Wharton – The Complex Economics of America’s Minimum Wage

by Sabrina I. Pacifici on November 11, 2013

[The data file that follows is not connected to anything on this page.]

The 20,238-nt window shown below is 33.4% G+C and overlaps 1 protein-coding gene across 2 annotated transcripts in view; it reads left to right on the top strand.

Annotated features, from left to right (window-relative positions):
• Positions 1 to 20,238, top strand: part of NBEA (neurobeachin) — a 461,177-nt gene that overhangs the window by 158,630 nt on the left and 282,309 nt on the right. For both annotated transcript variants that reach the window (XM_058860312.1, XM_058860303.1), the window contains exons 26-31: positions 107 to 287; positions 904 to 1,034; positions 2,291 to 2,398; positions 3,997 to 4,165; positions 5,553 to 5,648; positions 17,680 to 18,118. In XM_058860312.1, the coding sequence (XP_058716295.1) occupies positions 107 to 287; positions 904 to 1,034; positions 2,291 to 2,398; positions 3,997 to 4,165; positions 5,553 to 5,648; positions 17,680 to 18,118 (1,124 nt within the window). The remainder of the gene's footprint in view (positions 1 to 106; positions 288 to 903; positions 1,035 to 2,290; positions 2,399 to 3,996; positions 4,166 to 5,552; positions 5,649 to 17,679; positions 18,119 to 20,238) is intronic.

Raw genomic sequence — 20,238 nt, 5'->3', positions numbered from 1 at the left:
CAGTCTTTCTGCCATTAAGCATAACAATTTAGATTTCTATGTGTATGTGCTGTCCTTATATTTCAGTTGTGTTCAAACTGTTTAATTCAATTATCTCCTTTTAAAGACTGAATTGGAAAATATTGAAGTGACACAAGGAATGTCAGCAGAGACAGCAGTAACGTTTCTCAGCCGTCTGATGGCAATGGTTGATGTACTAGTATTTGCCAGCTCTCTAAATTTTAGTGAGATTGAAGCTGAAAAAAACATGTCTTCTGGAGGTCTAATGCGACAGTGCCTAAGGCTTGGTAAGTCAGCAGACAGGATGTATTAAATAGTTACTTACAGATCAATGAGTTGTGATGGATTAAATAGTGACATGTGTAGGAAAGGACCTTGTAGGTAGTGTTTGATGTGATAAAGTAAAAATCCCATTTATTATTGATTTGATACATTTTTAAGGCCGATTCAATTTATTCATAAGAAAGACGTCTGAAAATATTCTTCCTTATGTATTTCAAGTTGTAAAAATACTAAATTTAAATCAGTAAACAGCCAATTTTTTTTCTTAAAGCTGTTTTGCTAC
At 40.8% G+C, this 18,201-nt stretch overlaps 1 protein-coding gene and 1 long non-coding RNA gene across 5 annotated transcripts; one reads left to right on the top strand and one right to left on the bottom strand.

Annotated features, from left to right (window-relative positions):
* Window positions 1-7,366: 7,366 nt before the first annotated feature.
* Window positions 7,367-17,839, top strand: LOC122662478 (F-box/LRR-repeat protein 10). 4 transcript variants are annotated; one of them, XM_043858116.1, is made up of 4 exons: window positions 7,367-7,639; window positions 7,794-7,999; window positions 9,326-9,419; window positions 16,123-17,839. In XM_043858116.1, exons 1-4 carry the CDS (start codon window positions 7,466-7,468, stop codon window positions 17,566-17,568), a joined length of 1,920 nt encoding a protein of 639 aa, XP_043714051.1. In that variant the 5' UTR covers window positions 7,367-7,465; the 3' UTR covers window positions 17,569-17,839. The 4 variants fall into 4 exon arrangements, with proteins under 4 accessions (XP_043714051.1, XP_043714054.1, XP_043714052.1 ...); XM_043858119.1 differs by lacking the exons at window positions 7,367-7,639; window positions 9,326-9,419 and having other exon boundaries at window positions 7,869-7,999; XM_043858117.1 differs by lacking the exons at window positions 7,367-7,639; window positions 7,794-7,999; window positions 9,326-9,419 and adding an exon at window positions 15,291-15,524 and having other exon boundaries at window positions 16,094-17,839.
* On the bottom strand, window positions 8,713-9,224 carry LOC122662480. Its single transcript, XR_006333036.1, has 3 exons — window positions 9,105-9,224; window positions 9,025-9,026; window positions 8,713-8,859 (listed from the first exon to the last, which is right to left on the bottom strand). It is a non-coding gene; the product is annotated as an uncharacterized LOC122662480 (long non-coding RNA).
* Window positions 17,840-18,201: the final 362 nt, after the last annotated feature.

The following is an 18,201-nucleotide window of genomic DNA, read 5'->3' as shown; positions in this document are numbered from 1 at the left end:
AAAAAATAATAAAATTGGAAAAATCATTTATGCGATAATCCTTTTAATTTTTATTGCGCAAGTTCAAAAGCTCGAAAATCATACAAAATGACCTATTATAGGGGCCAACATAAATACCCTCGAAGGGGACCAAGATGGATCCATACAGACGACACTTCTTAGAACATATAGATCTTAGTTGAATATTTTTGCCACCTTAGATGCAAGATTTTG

Wharton Public Policy commentary – “One of the most powerful arguments for raising the minimum wage is the notion of creating a “livable wage” that enables people to have the dignity of working a job that pays enough to live on and support their family. Today a person working full-time for the entire year on minimum wage earns roughly $15,000, which puts them below the poverty line for a two-person household. Raising the minimum wage purely as a poverty reduction strategy is not as straightforward as it seems, however, observers note. For one, most working-age people who live in poverty don’t have a job, and so consequently they would not benefit from such an increase. Second, many people who earn the minimum wage live in households above the poverty threshold, including high school students earning extra pocket money, retirees supplementing their Social Security and others working part-time to add to their family’s income.”

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